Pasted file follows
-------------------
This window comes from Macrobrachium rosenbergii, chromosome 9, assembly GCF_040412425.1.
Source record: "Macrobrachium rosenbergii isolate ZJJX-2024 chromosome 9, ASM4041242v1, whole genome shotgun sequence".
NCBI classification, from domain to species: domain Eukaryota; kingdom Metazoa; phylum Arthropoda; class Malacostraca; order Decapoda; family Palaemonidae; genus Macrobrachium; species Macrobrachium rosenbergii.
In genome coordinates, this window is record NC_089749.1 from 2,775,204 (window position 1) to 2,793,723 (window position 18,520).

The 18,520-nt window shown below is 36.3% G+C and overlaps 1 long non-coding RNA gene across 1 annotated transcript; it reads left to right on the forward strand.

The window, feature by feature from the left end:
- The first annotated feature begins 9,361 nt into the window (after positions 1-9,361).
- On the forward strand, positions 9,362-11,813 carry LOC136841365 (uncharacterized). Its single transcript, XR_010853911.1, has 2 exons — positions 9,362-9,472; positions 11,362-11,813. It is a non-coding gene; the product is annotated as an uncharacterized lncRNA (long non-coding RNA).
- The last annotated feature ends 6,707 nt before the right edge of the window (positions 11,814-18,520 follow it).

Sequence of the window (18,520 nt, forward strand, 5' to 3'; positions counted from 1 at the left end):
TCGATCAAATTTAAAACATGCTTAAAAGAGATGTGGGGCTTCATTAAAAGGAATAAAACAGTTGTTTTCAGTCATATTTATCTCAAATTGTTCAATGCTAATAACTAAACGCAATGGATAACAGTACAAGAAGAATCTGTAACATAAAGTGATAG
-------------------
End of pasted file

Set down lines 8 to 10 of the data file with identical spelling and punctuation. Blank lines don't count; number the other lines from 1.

- On the forward strand, positions 9,362-11,813 carry LOC136841365 (uncharacterized). Its single transcript, XR_010853911.1, has 2 exons — positions 9,362-9,472; positions 11,362-11,813. It is a non-coding gene; the product is annotated as an uncharacterized lncRNA (long non-coding RNA).
- The last annotated feature ends 6,707 nt before the right edge of the window (positions 11,814-18,520 follow it).

Sequence of the window (18,520 nt, forward strand, 5' to 3'; positions counted from 1 at the left end):